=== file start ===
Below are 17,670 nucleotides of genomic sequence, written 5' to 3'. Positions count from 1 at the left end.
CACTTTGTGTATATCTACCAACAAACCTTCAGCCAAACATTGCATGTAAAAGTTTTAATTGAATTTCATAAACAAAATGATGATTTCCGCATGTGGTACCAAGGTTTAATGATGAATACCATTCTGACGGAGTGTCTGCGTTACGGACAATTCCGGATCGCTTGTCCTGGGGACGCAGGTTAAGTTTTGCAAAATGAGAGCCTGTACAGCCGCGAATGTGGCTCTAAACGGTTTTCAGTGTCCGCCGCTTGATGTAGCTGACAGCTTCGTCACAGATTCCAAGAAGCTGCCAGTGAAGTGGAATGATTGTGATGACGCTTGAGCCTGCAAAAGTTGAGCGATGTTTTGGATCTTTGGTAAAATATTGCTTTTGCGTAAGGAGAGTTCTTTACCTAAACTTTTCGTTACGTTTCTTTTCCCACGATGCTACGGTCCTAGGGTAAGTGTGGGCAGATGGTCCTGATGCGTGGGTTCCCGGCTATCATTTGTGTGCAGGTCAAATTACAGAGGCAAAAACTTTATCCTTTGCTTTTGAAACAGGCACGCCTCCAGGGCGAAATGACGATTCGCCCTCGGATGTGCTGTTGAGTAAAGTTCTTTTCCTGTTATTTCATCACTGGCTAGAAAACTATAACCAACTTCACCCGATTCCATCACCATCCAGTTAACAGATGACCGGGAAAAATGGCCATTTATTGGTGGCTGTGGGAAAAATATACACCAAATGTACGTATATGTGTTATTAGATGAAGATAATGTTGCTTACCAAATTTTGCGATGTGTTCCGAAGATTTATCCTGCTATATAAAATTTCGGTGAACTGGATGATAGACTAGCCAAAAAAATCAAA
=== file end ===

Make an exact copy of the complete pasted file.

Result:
Below are 17,670 nucleotides of genomic sequence, written 5' to 3'. Positions count from 1 at the left end.
CACTTTGTGTATATCTACCAACAAACCTTCAGCCAAACATTGCATGTAAAAGTTTTAATTGAATTTCATAAACAAAATGATGATTTCCGCATGTGGTACCAAGGTTTAATGATGAATACCATTCTGACGGAGTGTCTGCGTTACGGACAATTCCGGATCGCTTGTCCTGGGGACGCAGGTTAAGTTTTGCAAAATGAGAGCCTGTACAGCCGCGAATGTGGCTCTAAACGGTTTTCAGTGTCCGCCGCTTGATGTAGCTGACAGCTTCGTCACAGATTCCAAGAAGCTGCCAGTGAAGTGGAATGATTGTGATGACGCTTGAGCCTGCAAAAGTTGAGCGATGTTTTGGATCTTTGGTAAAATATTGCTTTTGCGTAAGGAGAGTTCTTTACCTAAACTTTTCGTTACGTTTCTTTTCCCACGATGCTACGGTCCTAGGGTAAGTGTGGGCAGATGGTCCTGATGCGTGGGTTCCCGGCTATCATTTGTGTGCAGGTCAAATTACAGAGGCAAAAACTTTATCCTTTGCTTTTGAAACAGGCACGCCTCCAGGGCGAAATGACGATTCGCCCTCGGATGTGCTGTTGAGTAAAGTTCTTTTCCTGTTATTTCATCACTGGCTAGAAAACTATAACCAACTTCACCCGATTCCATCACCATCCAGTTAACAGATGACCGGGAAAAATGGCCATTTATTGGTGGCTGTGGGAAAAATATACACCAAATGTACGTATATGTGTTATTAGATGAAGATAATGTTGCTTACCAAATTTTGCGATGTGTTCCGAAGATTTATCCTGCTATATAAAATTTCGGTGAACTGGATGATAGACTAGCCAAAAAAATCAAA